But back to the effort at hand. The problem is that pension fund trustees have a fiduciary duty.

For those unfamiliar with the concept, here’s a definition:

A fiduciary duty is a legal duty to act solely in another party’s interests. Parties owing this duty are called fiduciaries. The individuals to whom they owe a duty are called principals. Fiduciaries may not profit from their relationship with their principals unless they have the principals’ express informed consent. They also have a duty to avoid any conflicts of interest between themselves and their principals or between their principals and the fiduciaries’ other clients. A fiduciary duty is the strictest duty of care recognized by the US legal system.

Now, in the case of California, it’s been taken out of their hands somewhat — legislators do not have a fiduciary duty to the pensions. They can screw around with public pension funds in a political matter, and they’re untouchable from a legal point of view (though not political).

(IANAL, but I’m pretty sure about that remark, on constitutional grounds, if nothing else.)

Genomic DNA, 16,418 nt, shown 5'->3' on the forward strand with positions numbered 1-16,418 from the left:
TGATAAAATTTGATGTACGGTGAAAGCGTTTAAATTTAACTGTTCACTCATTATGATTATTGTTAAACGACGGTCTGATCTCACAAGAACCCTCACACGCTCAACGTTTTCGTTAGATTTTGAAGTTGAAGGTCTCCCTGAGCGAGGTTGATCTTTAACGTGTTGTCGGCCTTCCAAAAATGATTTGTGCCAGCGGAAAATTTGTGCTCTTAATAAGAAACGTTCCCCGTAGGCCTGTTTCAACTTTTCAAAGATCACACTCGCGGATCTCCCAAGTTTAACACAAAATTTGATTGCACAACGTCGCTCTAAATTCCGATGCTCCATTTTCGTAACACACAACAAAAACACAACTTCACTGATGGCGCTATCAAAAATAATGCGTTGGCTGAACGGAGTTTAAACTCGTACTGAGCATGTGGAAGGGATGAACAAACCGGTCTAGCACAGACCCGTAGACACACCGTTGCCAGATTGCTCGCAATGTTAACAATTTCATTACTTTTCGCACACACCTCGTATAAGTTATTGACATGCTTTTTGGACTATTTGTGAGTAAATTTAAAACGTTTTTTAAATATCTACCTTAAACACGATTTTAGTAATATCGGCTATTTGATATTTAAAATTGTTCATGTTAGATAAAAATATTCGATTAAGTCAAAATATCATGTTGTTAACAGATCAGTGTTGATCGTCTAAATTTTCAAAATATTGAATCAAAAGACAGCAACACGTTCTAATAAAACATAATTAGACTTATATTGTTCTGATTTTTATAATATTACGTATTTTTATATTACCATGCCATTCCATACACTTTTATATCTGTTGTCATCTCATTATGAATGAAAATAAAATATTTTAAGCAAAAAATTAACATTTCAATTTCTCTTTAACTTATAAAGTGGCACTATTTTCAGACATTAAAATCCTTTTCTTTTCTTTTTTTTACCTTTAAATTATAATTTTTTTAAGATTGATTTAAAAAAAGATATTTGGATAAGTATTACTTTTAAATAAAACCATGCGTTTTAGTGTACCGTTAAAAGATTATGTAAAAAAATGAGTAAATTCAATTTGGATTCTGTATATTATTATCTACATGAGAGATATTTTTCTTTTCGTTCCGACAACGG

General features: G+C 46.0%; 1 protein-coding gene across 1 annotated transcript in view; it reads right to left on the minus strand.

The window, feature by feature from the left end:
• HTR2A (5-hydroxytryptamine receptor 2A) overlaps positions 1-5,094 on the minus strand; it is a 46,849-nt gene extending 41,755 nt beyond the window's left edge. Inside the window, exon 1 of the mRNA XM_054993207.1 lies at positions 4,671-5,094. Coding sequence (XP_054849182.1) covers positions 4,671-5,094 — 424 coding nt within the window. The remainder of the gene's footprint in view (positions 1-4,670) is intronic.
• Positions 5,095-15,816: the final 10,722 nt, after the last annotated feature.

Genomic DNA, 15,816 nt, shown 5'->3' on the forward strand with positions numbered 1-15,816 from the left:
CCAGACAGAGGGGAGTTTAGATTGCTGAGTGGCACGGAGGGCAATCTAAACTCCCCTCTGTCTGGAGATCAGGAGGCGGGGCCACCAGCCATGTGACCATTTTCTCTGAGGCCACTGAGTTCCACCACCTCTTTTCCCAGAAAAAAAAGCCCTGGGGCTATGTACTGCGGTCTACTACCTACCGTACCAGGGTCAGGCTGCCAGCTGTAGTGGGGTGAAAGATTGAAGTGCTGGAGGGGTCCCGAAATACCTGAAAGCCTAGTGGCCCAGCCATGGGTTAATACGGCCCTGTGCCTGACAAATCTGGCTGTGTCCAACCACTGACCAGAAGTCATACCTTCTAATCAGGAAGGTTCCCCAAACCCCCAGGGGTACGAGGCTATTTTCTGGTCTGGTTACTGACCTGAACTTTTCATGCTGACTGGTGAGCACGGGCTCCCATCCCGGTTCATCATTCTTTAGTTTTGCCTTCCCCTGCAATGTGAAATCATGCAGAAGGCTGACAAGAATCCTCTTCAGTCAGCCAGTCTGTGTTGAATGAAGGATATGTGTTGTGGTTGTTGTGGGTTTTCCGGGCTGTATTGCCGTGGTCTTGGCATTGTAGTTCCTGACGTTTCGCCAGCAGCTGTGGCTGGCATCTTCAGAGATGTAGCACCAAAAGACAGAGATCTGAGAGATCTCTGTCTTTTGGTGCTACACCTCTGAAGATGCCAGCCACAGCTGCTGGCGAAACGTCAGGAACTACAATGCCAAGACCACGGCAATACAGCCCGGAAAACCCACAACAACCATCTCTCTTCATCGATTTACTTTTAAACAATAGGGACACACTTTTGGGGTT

Since I am not a lawyer, I thought to see if there were any legal opinions online, and here’s one:

Legal Opinion: Is Divestment from Fossil Fuel Companies Consistent with Fiduciary Duty?
The Interfaith Center on Corporate Responsibility (ICCR) recently requested an opinion from Covington & Burling LLP, asking them to consider whether divestment from fossil fuel companies is consistent with fiduciary duties. This legal opinion has now been finalized and provides an explanation of fiduciary duties, stating in part that: “the foregoing provisions, especially the duty of loyalty, likely preclude a fiduciary from eliminating the entire fossil fuel industry from its portfolio without looking at each investment that would be effected on a case-by-case basis.”